9 years ago, Vitoria Marchioli was known as the baby born without a face. How possible is that you may ask.
Vitoria was born with a rare disorder known as Treacher Collins Syndrome (TCS). This condition is the reason for her facial deformity. In her case, 40 of her facial bones were underdeveloped.
The miracle child from Barra de São Francisco in Brazil, has her eyes, mouth and nose displaced.
At her birth, medics did not see any hope for her staying alive. Her parents likewise found it strange but unlike the doctors stuck to supporting their child all the way.
According to her father, 39 year old Ronaldo:
“She looked a little strange when she was born she had a big opening on her face and a very open eye, she was different from our other children.”
“Doctors told us she would not survive and that she only had one or two hours to live, they didn’t give her any chance of survival.”
Against all odds, Vitoria Marchioli far outlived doctor’s predictions. She just celebrated her 9th birthday.
“She does not have any life expectancy, we do not know how long she will survive, we didn’t expect her to make it until her ninth birthday but are so grateful she has.”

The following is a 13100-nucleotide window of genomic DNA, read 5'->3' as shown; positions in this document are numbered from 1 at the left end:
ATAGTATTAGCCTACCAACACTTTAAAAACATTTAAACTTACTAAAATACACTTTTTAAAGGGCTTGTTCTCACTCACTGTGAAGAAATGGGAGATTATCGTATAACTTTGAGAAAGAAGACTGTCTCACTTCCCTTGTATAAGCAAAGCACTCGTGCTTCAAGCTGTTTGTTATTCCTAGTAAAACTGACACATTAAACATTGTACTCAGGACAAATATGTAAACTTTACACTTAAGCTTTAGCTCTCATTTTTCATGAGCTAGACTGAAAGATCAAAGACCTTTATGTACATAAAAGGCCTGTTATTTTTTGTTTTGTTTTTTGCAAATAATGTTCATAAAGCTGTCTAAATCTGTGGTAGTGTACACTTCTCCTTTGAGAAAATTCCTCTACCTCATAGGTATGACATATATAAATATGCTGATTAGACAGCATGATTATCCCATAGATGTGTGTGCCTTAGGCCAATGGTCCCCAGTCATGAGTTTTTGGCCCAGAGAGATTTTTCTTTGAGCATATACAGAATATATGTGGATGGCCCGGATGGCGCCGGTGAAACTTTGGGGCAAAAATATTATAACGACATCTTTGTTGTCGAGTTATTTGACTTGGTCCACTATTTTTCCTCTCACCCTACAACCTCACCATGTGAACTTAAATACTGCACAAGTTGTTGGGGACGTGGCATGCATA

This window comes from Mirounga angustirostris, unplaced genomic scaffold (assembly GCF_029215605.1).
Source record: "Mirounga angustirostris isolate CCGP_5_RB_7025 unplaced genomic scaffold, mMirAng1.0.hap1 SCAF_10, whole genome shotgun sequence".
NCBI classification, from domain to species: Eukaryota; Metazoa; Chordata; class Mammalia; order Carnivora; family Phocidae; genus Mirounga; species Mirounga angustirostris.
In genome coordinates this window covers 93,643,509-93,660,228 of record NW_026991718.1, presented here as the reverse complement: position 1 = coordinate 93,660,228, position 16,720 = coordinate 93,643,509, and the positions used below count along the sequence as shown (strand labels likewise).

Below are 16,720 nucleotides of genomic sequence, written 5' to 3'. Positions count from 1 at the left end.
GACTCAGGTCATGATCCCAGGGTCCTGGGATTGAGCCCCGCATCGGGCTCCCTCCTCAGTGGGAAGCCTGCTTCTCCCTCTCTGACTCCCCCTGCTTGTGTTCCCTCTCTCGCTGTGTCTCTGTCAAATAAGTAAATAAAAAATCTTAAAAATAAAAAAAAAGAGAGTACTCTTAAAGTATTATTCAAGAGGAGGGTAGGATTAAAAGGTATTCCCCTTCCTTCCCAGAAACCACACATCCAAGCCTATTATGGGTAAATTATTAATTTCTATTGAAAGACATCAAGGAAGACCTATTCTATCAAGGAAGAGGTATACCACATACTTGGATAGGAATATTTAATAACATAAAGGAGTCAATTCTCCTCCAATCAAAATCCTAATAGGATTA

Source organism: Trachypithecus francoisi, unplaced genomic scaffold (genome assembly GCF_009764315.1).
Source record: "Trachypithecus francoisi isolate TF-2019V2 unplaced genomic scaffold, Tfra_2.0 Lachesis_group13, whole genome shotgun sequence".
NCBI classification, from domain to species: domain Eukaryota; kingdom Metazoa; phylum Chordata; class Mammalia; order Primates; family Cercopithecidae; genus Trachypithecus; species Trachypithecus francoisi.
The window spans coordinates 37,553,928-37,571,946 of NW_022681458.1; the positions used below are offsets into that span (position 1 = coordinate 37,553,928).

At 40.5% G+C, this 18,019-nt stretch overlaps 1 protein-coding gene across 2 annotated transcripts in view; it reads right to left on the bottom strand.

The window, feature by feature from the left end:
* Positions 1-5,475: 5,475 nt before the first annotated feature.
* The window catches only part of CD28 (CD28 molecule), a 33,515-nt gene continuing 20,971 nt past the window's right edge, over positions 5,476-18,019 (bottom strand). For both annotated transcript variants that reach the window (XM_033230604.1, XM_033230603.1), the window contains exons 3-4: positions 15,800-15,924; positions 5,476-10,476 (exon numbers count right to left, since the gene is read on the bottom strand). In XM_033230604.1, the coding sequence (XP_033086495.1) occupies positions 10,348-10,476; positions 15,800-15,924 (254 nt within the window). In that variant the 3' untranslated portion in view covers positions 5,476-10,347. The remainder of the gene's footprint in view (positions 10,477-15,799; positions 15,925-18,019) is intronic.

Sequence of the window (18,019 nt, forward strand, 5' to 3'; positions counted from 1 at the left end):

Stunned by her unimaginable progress, medics have attributed her staying alive to her family’s unprecedented love and care.
So far she’s had 8 reconstructive surgeries for her eyes, nose and mouth in 6 years. Recently she underwent a surgery to help stimulate her motor functions at Shriner’s Hospital in Texas, USA.
Vitoria’s parents, Ronaldo and Jocilene say they have no intention on leaving any stone unturned as it concerns her treatment and medication.
“We’re hoping to continue fundraising to give our daughter a better quality of life and giving her the best appearance we can.”
“We fight for her so that she can look better and have a better quality of life. We love her and are thankful for having her alive.”
Treacher Collins syndrome
Treacher Collins syndrome is a rare disease that affects just one in 50,000 people. TCS affects the development of bones and tissues in the face.
The signs and symptoms of the disorder vary from case to case. However, TCS patients typically have underdeveloped facial bones, particularly the cheekbones; and a very small jaw and chin.
As in Vitoria Marchioli’s case the disease causes an opening in the roof of the mouth (cleft palate). In some other it makes the ears smaller and the eyes drawn downwards.
Depending on the intensity, TCS can cause severe respiratory problems.
TCS is most commonly caused by an alteration in the development of the pharyngeal arches and assembly of ribosomes. It is often due to a mutation in the TCOF1 gene and in the POLR1C or POLR1D genes.
There is yet no cure for the Treacher Collins syndrome. However the condition can be managed with reconstructive surgeries, hearing aids, amongst other supportive recommendations.
Above all, TCS patients are human beings who should be respected regardless of their appearance or challenges. A stigma-free environment can do wonders for their health and wellbeing.